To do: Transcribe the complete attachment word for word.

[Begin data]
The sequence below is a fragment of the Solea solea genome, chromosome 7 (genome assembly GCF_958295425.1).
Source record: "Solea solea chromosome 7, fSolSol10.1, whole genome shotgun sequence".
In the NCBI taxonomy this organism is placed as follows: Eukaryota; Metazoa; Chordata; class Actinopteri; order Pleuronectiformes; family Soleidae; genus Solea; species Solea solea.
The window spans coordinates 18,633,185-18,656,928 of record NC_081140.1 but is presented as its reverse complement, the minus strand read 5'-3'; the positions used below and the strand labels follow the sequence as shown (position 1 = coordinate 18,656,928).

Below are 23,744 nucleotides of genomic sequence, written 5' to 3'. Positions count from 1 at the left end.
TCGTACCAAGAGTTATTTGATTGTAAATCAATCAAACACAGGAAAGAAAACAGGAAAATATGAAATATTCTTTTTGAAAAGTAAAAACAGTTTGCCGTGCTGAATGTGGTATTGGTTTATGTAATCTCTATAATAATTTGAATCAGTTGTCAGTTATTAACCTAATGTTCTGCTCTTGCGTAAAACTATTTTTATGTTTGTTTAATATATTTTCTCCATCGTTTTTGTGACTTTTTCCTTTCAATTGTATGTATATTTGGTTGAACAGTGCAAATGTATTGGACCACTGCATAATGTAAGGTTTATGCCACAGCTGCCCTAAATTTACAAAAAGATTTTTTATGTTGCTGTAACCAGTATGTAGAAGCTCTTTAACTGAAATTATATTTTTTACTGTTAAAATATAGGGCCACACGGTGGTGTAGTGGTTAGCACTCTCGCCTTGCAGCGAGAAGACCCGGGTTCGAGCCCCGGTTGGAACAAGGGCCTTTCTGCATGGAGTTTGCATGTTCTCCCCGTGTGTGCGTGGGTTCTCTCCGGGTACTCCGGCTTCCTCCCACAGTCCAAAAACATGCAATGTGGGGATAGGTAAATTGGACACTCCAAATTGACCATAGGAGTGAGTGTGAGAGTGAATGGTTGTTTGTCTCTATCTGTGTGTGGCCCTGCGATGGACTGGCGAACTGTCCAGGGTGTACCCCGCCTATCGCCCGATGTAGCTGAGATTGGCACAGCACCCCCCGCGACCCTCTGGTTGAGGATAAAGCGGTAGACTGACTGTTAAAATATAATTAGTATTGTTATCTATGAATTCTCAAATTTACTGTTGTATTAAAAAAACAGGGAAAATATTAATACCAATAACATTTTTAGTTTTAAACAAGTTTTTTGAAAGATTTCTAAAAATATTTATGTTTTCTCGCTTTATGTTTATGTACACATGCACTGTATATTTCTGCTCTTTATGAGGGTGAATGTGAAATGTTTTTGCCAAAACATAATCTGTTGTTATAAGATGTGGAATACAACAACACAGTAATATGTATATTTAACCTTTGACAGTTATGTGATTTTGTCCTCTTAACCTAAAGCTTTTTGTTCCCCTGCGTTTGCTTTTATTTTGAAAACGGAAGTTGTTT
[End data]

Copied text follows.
The sequence below is a fragment of the Solea solea genome, chromosome 7 (genome assembly GCF_958295425.1).
Source record: "Solea solea chromosome 7, fSolSol10.1, whole genome shotgun sequence".
In the NCBI taxonomy this organism is placed as follows: Eukaryota; Metazoa; Chordata; class Actinopteri; order Pleuronectiformes; family Soleidae; genus Solea; species Solea solea.
The window spans coordinates 18,633,185-18,656,928 of record NC_081140.1 but is presented as its reverse complement, the minus strand read 5'-3'; the positions used below and the strand labels follow the sequence as shown (position 1 = coordinate 18,656,928).

Below are 23,744 nucleotides of genomic sequence, written 5' to 3'. Positions count from 1 at the left end.
TCGTACCAAGAGTTATTTGATTGTAAATCAATCAAACACAGGAAAGAAAACAGGAAAATATGAAATATTCTTTTTGAAAAGTAAAAACAGTTTGCCGTGCTGAATGTGGTATTGGTTTATGTAATCTCTATAATAATTTGAATCAGTTGTCAGTTATTAACCTAATGTTCTGCTCTTGCGTAAAACTATTTTTATGTTTGTTTAATATATTTTCTCCATCGTTTTTGTGACTTTTTCCTTTCAATTGTATGTATATTTGGTTGAACAGTGCAAATGTATTGGACCACTGCATAATGTAAGGTTTATGCCACAGCTGCCCTAAATTTACAAAAAGATTTTTTATGTTGCTGTAACCAGTATGTAGAAGCTCTTTAACTGAAATTATATTTTTTACTGTTAAAATATAGGGCCACACGGTGGTGTAGTGGTTAGCACTCTCGCCTTGCAGCGAGAAGACCCGGGTTCGAGCCCCGGTTGGAACAAGGGCCTTTCTGCATGGAGTTTGCATGTTCTCCCCGTGTGTGCGTGGGTTCTCTCCGGGTACTCCGGCTTCCTCCCACAGTCCAAAAACATGCAATGTGGGGATAGGTAAATTGGACACTCCAAATTGACCATAGGAGTGAGTGTGAGAGTGAATGGTTGTTTGTCTCTATCTGTGTGTGGCCCTGCGATGGACTGGCGAACTGTCCAGGGTGTACCCCGCCTATCGCCCGATGTAGCTGAGATTGGCACAGCACCCCCCGCGACCCTCTGGTTGAGGATAAAGCGGTAGACTGACTGTTAAAATATAATTAGTATTGTTATCTATGAATTCTCAAATTTACTGTTGTATTAAAAAAACAGGGAAAATATTAATACCAATAACATTTTTAGTTTTAAACAAGTTTTTTGAAAGATTTCTAAAAATATTTATGTTTTCTCGCTTTATGTTTATGTACACATGCACTGTATATTTCTGCTCTTTATGAGGGTGAATGTGAAATGTTTTTGCCAAAACATAATCTGTTGTTATAAGATGTGGAATACAACAACACAGTAATATGTATATTTAACCTTTGACAGTTATGTGATTTTGTCCTCTTAACCTAAAGCTTTTTGTTCCCCTGCGTTTGCTTTTATTTTGAAAACGGAAGTTGTTT